ever come to a grandiose, hog-stomping American experience. It rocked and inspired
       hope, despite presenting its content in a highly orthodox manner. I like observing
       audience reaction. The Map of NY in this context stole the show. Audiences lingered
       over it with great animation, comparing notes about NY now and then and marveling at
       its beauty and detail. But the usual suspects were not amused and the Met hasn’t tried
       anything like this since.

Generation Next – Meanwhile historic sites, particular those operated by the National Park
      Service, have been pushing the envelope on presentation technology and going a long
      way toward bringing art, environment and history back into communion with one another.

Contemporary artists get in on the act. Contemporary Sculpture as Midwife to History

Photography & Graphics as exhibition architecture: Harpers Ferry & McCord Museum, Montreal

Multi-Media, Multi-Contextual, Thematic Displays

In On the Beaten Track: Tourism, Art and Place, Lucy R. Lippard, warns that “museums have
        become so clinically professional that life’s inadvertent surprises are neglected . ....The
        allure of mystery is absent....People who rarely darken the doors of a museum are
               far more at home in curio shops....where old stuff is displayed in a relaxed and
        random fashion...The history to be learned from these motley collections is not
        authoritative or continuous. It is full of gaps and pauses, like a collage.... like us. These
        collage-like installations may, in fact, be the most radical and evocative kind of learning
        environments. While confounding to a mindset bent on didactic linear narrative, they are
        inevitably more content-rich and lend themselves to associative learning that is
        welcoming and flexible.

In 1917, John Cotton Dana, a pioneer American museologist and director of the Newark Museum
in New Jersey, decried autocratic administrators...inclined to look upon themselves as
high priests of a peculiar cult, who treat the casual visitor with tolerance only when he comes
rather to worship than to look with open eyes...”curators and experts,” he continued “become
entirely separated from their community .....making ...expensive collections, but never
constructing effective institutions... museums... buy high-priced paintings... and set them, with an
ample air of assurance of wisdom...before their constituents, saying, “Look, trust the expert, and

A century later the art of presenting art often seems stuck in neutral. Lucy Lippard further notes
that “While installation art is now a staple of contemporary art in museum exhibitions, museums
themselves have not noticeably varied their own standard exhibition techniques. The “White
Cube” is still the norm.” Art museums have mostly not realized the possibilities suggested by the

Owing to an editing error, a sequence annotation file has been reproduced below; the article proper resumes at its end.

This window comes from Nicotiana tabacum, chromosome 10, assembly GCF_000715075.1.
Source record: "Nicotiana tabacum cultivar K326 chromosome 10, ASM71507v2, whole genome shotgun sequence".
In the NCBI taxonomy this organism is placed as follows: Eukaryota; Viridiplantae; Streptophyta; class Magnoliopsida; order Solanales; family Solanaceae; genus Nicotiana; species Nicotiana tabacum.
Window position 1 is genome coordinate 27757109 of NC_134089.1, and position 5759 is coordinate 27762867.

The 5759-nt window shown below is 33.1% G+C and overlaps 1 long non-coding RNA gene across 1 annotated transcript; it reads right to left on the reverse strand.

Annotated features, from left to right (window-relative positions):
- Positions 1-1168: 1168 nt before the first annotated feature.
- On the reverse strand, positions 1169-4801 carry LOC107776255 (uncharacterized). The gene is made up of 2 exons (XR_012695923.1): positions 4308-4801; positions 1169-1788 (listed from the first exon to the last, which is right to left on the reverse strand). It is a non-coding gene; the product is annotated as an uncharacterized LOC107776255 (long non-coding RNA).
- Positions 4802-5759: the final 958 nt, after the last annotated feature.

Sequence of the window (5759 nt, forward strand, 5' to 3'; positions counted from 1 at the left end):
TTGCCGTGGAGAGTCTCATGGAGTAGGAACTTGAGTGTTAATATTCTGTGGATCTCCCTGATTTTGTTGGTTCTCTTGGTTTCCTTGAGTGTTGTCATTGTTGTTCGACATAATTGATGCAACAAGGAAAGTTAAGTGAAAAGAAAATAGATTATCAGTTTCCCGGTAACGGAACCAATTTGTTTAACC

1973 Garvan Installation. There’s been a lot of water over the dam since. Thomas Hoving’s Met
ushered in a new age of Museum Show Business and Commercialism- not bad in itself but too
often substituting cheap stunts and prurience for boldness and innovation.

Museums have enormous undeveloped potential. Despite my critique of the art of art’s sake
credo, I truly believe in the power of art to inspire and encapsulate ideas worth pondering.
Aesthetic power is real. As more of our experience becomes virtual, real things and real places
will provide a refuge that is needed and valued. It’s a little eerie to think that one would have to
visit museums to find anything genuinely authentic. That’s our hook and this place in particular,
is chock-a-block with authentic localisms. We just need a little money to present it better.

Can we appeal to a multi-centered, multi-contextual, pluralistic society without undermining
connoisseurship? I believe we can and aim to assist and applaud those who will.

Bill Hosley
Antiquarian & Landmarks March 2001
Revised & turned into Powerpoint for Colonial Williamsburg Forum, Winter 2009
Terra Firma Northeast

Shared By:
Description: Art in America: Reflections on Context, Connoisseurship and Patriotism This talk was developed and first presented at the dedication of the new Installation of American Art at the Yale University Art Gallery in 2001. Slides and commentary trace the history of American museums and exhibitions style and technology. It recounts how and why American decorative arts have repeatedly inspired innovation by defining how American museums relate to the public and by pushing the horizons of the medium of exhibitry. Linkages between Art, History, “Americana” and Patriotism are explored in this multi-media presentation that looks at furniture, ceramics, paintings, public sculpture, architecture, and related forms of creative expression. Ultimately the program concludes that museums and museum collections have an important role to play in fostering civic pride and a love of beauty in a country where government by consent of the governed depends on an informed and virtuous citizenry. narrative for lavishly illustrated program by William Hosley -